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Protect yourself after a data breach

Your information was exposed in a data breach — now what?

Learning your private information was exposed in a data breach brings an uneasy, vulnerable feeling. While it may not mean your identity was stolen, you should still take steps to protect yourself.

Read on for tips to regain control of your accounts and safeguard your personal information.

What is a data breach?

A data breach is a security violation. It means protected or confidential information was copied, transmitted, or used without authorization. Names and Social Security numbers may be compromised. High priorities for hackers include passwords and addresses. So are bank account, driver’s license, and credit card numbers.

Breached businesses and organizations suffer monetary damage — and loss of customer trust.

Data breaches happen every year

Thousands of data breaches happen every year, large and small. The 2017 Equifax breach exposed the information of 147 million Americans. In 2020, The Washington State Auditor’s Office was breached. More than 1.5 million Washingtonians were affected. In 2022, a student loan breach struck Nelnet Servicing. More than 2.5 million people's information was stolen.

10 things to do if you’ve been part of a data breach

  1. Use a trusted site to confirm the breach.
  2. Determine exactly what information was breached. The breached organization is required to provide these specifics.
  3. Find out what the breached company is doing to support you. Take advantage of services offered. You’ll often find this communicated on their website.
  4. Report the theft at identitytheft.gov. You’ll get a personal recovery plan and resources. Set up an account to use progress trackers, pre-filled forms, and letters.
  5. Request and review your credit reports from each of the three major bureaus. You can do this for free once a year. Be sure to request them at annualcreditreport.com. Reach out to TransUnion, Equifax, and Experian to clear suspicious information. Pro tip: Ask that the reports only show the last four digits of your Social Security number.
  6. Review your financial accounts for suspicious activity. Look for unknown charges in your Online Banking. Don’t forget payment options like Venmo, Apple Pay, Zelle, and PayPal.
  7. Consider freezing or locking your credit. These actions seal your credit reports, stopping new lines of credit from opening. Freezing your credit won’t affect your credit score. Credit monitoring services can still access your information and send you alerts. Locking credit is an optional product a credit bureau may offer, sometimes for a fee.
  8. Place a fraud alert on your credit reports. Fraud alerts force a business to take extra steps to verify identity before issuing new credit. When you file a fraud alert at one of the three nationwide credit bureaus — TransUnion, Equifax, or Experian — the credit bureau you contact must pass the request on to the other two bureaus.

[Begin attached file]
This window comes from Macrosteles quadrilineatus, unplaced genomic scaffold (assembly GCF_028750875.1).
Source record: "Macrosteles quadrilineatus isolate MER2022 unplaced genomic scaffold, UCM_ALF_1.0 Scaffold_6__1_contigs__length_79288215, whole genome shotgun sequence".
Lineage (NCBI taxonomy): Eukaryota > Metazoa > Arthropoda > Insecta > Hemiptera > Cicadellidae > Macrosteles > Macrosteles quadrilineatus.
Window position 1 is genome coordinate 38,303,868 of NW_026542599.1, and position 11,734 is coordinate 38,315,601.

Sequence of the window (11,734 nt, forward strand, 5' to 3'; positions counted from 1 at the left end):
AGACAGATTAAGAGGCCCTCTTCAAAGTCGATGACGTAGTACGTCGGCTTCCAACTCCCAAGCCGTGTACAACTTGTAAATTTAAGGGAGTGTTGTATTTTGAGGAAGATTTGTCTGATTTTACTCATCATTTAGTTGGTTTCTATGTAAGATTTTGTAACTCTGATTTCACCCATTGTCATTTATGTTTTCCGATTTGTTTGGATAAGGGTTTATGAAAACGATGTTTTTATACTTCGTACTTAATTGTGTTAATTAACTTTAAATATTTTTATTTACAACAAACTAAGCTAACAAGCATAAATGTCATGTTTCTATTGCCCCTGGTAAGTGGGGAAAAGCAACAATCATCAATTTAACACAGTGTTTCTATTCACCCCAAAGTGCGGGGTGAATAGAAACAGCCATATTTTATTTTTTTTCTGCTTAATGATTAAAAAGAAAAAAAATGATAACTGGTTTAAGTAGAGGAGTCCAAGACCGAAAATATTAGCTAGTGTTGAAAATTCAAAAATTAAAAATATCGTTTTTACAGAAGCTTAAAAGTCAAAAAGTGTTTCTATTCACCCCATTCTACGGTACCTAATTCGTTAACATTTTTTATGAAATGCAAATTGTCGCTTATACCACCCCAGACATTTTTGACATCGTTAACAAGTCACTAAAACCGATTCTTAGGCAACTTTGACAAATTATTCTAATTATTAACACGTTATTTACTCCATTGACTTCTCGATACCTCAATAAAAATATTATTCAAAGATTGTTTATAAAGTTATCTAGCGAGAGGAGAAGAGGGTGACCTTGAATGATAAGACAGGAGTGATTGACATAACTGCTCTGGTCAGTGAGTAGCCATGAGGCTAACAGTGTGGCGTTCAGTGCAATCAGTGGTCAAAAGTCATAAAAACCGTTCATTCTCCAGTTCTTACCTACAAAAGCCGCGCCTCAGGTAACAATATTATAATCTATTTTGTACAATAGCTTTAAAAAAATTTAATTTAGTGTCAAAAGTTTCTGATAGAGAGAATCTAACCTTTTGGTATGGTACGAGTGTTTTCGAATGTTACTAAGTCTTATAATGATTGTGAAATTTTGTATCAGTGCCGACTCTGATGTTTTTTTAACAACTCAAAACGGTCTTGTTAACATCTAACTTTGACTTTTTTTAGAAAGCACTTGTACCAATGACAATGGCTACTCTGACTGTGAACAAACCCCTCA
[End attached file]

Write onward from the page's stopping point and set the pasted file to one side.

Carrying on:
9. Change any exposed passwords. Strengthen your passwords by making them at least 12 characters. Use a combination of numbers, letters, and symbols.
  10. Enhance security on your accounts. Numerica monitors debit and credit card transactions 24/7 with fraud text alerts. Members can also set up real-time alerts to be notified about account balances, sign-ins, and more. Adding multifactor authentication is another smart step.

Proactivity: make the hacker’s job harder

There’s no foolproof way to prevent your information from becoming part of a breach. But there are things you can do to proactively protect your information.

Monitor your financial accounts — online and paper

People who track financial accounts online lose significantly less per fraud incident. If you prefer monitoring paper statements, be sure to shred them when you’re done.

Make your ID questions tough to answer

Add enhanced identification questions to your Numerica accounts for account verification purposes. Use questions and answers a fraudster wouldn’t learn from a data breach.

Pro tip: Make sure your answers can’t be figured out by a hacker scrolling your social media feeds. (Which should be set to private anyway, right?) To change your ID questions, visit your Numerica branch or call 800.433.1837.

Avoid sharing info on social media profiles and quizzlets

Quizzes on Facebook and other social media channels may seem harmless. But some are designed to get helpful information — where you met your spouse or what type of car you first drove. Keep birthday and anniversary information off your profile as well. From password combinations to impersonation, all of these items can be useful to fraudsters.

Delete accounts you aren’t using

How many apps and websites do you rarely — if ever — log in to? Deactivate accounts you don’t use.

Parents, check on your kid’s information

A child’s Social Security number spends years in dormancy, making kids easy targets. Parents and guardians should contact major credit bureaus on behalf of their child. Check for files relating to the child’s name and Social Security number. Watch for warning signs your child’s information has been compromised. They shouldn’t get bills, pre-approved credit offers, or calls from collection agencies.

Numerica: your partner in the fight against fraud

Helping you live well financially means Numerica is with you every step of the way. We’re here to help when it comes to battling fraud and keeping your accounts secure. Visit Numerica’s library of fraud and security resources for more articles to help keep you safe. You can also drop in to your favorite branch, or call us at 800.433.1837.

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March 2, 2024